DEF is composed of deionized water and a nitrogen compound called urea. For the fluid to work properly, there must be roughly twice as much water as urea. Too much water and the DEF won't be able to eliminate all the NOx; too much urea and the fluid will not evaporate properly. Refractometers allow you to ensure that your DEF has the proper concentrations of water and urea.
Originally designed to test the quality of engine coolant, optical refractometers measure what happens to light when it moves through a liquid. To use one, first place a sample of the DEF on the refractometer's prism and look through the lens. The higher the concentration of urea, the more the light will be distorted, and the darker the sample will appear. You can then compare the sample to a color spectrum, which will tell you whether the DEF has the correct concentration of urea.
If you don't trust your eyes, you can also use a digital refractometer, which will calculate the concentrations of water and urea for you. This device is capable of controlling for outside temperature and other factors that can cause you to misread optical refractometers.
Another option for measuring the concentrations of water and urea in DEF is the hydrometer. Hydrometers measure the DEF's density and compare it to the density of water. To use it, pour some of the DEF in a graduated cylinder, place a weighted bulb in the DEF, and record the point at which the bulb floats freely. The higher up the bulb floats, the higher the density of the DEF, and thus the higher the proportion of urea.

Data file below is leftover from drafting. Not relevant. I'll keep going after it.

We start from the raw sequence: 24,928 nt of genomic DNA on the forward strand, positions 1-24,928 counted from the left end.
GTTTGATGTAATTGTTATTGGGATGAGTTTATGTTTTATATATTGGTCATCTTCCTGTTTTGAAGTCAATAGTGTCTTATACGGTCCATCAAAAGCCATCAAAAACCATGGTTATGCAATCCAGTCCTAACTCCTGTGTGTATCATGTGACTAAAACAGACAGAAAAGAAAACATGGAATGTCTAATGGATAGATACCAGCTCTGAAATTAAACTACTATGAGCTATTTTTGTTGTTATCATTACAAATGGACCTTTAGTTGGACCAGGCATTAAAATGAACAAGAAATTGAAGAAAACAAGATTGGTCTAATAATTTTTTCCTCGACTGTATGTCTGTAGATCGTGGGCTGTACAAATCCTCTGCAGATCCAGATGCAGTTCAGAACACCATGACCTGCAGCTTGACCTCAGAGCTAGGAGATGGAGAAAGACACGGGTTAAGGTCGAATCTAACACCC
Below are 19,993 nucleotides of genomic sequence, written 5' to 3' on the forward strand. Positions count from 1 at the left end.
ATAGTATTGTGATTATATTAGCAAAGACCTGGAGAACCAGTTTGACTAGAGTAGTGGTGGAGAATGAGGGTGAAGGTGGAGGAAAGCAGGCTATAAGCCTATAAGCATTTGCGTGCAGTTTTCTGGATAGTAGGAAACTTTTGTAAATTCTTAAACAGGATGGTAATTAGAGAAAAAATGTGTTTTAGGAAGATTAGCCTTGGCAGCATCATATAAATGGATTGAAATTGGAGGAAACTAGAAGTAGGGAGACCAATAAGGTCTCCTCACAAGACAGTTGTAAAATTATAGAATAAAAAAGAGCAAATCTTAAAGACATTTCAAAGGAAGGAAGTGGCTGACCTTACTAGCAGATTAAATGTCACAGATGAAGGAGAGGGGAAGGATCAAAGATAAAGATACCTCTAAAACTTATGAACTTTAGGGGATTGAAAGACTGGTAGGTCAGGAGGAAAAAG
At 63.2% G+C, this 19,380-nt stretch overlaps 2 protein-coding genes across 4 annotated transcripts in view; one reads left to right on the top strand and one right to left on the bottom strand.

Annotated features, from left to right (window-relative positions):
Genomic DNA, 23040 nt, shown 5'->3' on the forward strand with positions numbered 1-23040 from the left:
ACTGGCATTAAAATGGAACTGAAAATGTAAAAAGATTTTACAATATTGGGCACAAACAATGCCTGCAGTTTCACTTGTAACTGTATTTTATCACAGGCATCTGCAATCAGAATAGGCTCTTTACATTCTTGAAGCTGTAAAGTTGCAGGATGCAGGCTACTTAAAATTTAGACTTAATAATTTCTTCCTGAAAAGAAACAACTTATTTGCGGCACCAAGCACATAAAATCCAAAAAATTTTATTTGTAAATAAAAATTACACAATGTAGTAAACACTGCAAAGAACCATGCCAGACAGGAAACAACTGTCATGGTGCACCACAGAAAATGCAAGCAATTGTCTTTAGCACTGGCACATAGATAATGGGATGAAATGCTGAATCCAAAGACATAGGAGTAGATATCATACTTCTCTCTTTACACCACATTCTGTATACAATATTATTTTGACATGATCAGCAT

Oil Test Strips
In addition to urea and water concentrations, you must also make sure that no outside contaminants have gotten into the DEF. To do this, simply place a test strip into the DEF. Contaminants will cause the strip to change color.
If you need equipment for DEF, fuel, and other industrial fluids, Innovative Fueling Solutions in Amarillo sells and installs a wide range of fuel storage, management, and dispensing products. For more information, contact us today.